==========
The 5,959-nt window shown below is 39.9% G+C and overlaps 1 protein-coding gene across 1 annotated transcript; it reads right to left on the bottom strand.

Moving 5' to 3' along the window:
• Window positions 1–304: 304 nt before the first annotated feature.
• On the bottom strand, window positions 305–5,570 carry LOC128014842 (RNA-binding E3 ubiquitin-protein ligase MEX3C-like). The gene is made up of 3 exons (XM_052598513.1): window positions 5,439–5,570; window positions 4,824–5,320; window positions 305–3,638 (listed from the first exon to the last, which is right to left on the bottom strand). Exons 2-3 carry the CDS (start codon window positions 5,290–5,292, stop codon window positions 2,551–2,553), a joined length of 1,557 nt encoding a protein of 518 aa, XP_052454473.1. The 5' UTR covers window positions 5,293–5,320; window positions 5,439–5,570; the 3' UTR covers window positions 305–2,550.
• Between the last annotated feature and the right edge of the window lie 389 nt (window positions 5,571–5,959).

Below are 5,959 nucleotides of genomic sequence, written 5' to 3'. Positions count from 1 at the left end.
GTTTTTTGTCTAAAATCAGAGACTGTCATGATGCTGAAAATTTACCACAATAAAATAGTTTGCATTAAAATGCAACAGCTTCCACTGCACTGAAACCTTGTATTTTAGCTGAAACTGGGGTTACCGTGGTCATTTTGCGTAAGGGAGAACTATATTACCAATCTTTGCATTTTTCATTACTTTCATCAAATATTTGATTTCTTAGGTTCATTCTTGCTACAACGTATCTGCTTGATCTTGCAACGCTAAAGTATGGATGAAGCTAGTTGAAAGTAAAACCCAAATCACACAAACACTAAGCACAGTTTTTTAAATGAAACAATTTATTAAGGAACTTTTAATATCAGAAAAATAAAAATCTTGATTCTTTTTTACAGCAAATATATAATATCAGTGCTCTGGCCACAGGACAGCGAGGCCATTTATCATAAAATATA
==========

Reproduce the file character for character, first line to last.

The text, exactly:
The 5,959-nt window shown below is 39.9% G+C and overlaps 1 protein-coding gene across 1 annotated transcript; it reads right to left on the bottom strand.

Moving 5' to 3' along the window:
• Window positions 1–304: 304 nt before the first annotated feature.
• On the bottom strand, window positions 305–5,570 carry LOC128014842 (RNA-binding E3 ubiquitin-protein ligase MEX3C-like). The gene is made up of 3 exons (XM_052598513.1): window positions 5,439–5,570; window positions 4,824–5,320; window positions 305–3,638 (listed from the first exon to the last, which is right to left on the bottom strand). Exons 2-3 carry the CDS (start codon window positions 5,290–5,292, stop codon window positions 2,551–2,553), a joined length of 1,557 nt encoding a protein of 518 aa, XP_052454473.1. The 5' UTR covers window positions 5,293–5,320; window positions 5,439–5,570; the 3' UTR covers window positions 305–2,550.
• Between the last annotated feature and the right edge of the window lie 389 nt (window positions 5,571–5,959).

Below are 5,959 nucleotides of genomic sequence, written 5' to 3'. Positions count from 1 at the left end.
GTTTTTTGTCTAAAATCAGAGACTGTCATGATGCTGAAAATTTACCACAATAAAATAGTTTGCATTAAAATGCAACAGCTTCCACTGCACTGAAACCTTGTATTTTAGCTGAAACTGGGGTTACCGTGGTCATTTTGCGTAAGGGAGAACTATATTACCAATCTTTGCATTTTTCATTACTTTCATCAAATATTTGATTTCTTAGGTTCATTCTTGCTACAACGTATCTGCTTGATCTTGCAACGCTAAAGTATGGATGAAGCTAGTTGAAAGTAAAACCCAAATCACACAAACACTAAGCACAGTTTTTTAAATGAAACAATTTATTAAGGAACTTTTAATATCAGAAAAATAAAAATCTTGATTCTTTTTTACAGCAAATATATAATATCAGTGCTCTGGCCACAGGACAGCGAGGCCATTTATCATAAAATATA